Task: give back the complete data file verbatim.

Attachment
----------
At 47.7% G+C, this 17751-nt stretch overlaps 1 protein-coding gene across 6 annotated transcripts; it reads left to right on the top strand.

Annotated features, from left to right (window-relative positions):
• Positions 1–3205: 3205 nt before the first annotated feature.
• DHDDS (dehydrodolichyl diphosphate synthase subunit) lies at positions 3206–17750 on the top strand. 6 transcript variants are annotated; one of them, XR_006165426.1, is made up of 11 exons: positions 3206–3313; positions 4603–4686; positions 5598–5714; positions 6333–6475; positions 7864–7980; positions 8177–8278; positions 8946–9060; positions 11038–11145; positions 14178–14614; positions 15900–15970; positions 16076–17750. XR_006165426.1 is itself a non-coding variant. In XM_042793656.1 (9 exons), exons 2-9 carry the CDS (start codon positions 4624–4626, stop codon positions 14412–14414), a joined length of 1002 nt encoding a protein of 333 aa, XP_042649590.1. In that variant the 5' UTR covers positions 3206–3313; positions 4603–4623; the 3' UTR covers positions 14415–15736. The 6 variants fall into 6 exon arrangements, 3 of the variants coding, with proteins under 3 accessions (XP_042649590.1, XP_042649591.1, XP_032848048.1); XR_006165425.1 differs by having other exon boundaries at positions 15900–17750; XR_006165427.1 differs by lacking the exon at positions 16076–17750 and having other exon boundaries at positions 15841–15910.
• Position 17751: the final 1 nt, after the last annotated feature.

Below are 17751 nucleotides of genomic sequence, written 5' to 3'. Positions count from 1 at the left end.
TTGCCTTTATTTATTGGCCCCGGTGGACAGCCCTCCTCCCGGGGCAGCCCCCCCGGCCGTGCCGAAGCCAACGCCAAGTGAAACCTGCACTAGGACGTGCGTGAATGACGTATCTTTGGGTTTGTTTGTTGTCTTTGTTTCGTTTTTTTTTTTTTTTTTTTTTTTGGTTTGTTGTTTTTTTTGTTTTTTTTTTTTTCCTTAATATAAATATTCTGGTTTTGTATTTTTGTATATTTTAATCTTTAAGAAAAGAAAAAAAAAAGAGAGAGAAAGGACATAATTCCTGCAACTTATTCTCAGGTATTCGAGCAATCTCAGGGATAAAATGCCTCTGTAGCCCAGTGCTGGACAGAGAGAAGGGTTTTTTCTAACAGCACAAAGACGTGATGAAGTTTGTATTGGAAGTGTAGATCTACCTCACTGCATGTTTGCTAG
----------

At 47.7% G+C, this 17751-nt stretch overlaps 1 protein-coding gene across 6 annotated transcripts; it reads left to right on the top strand.

Annotated features, from left to right (window-relative positions):
• Positions 1–3205: 3205 nt before the first annotated feature.
• DHDDS (dehydrodolichyl diphosphate synthase subunit) lies at positions 3206–17750 on the top strand. 6 transcript variants are annotated; one of them, XR_006165426.1, is made up of 11 exons: positions 3206–3313; positions 4603–4686; positions 5598–5714; positions 6333–6475; positions 7864–7980; positions 8177–8278; positions 8946–9060; positions 11038–11145; positions 14178–14614; positions 15900–15970; positions 16076–17750. XR_006165426.1 is itself a non-coding variant. In XM_042793656.1 (9 exons), exons 2-9 carry the CDS (start codon positions 4624–4626, stop codon positions 14412–14414), a joined length of 1002 nt encoding a protein of 333 aa, XP_042649590.1. In that variant the 5' UTR covers positions 3206–3313; positions 4603–4623; the 3' UTR covers positions 14415–15736. The 6 variants fall into 6 exon arrangements, 3 of the variants coding, with proteins under 3 accessions (XP_042649590.1, XP_042649591.1, XP_032848048.1); XR_006165425.1 differs by having other exon boundaries at positions 15900–17750; XR_006165427.1 differs by lacking the exon at positions 16076–17750 and having other exon boundaries at positions 15841–15910.
• Position 17751: the final 1 nt, after the last annotated feature.

Below are 17751 nucleotides of genomic sequence, written 5' to 3'. Positions count from 1 at the left end.
TTGCCTTTATTTATTGGCCCCGGTGGACAGCCCTCCTCCCGGGGCAGCCCCCCCGGCCGTGCCGAAGCCAACGCCAAGTGAAACCTGCACTAGGACGTGCGTGAATGACGTATCTTTGGGTTTGTTTGTTGTCTTTGTTTCGTTTTTTTTTTTTTTTTTTTTTTTGGTTTGTTGTTTTTTTTGTTTTTTTTTTTTTCCTTAATATAAATATTCTGGTTTTGTATTTTTGTATATTTTAATCTTTAAGAAAAGAAAAAAAAAAGAGAGAGAAAGGACATAATTCCTGCAACTTATTCTCAGGTATTCGAGCAATCTCAGGGATAAAATGCCTCTGTAGCCCAGTGCTGGACAGAGAGAAGGGTTTTTTCTAACAGCACAAAGACGTGATGAAGTTTGTATTGGAAGTGTAGATCTACCTCACTGCATGTTTGCTAG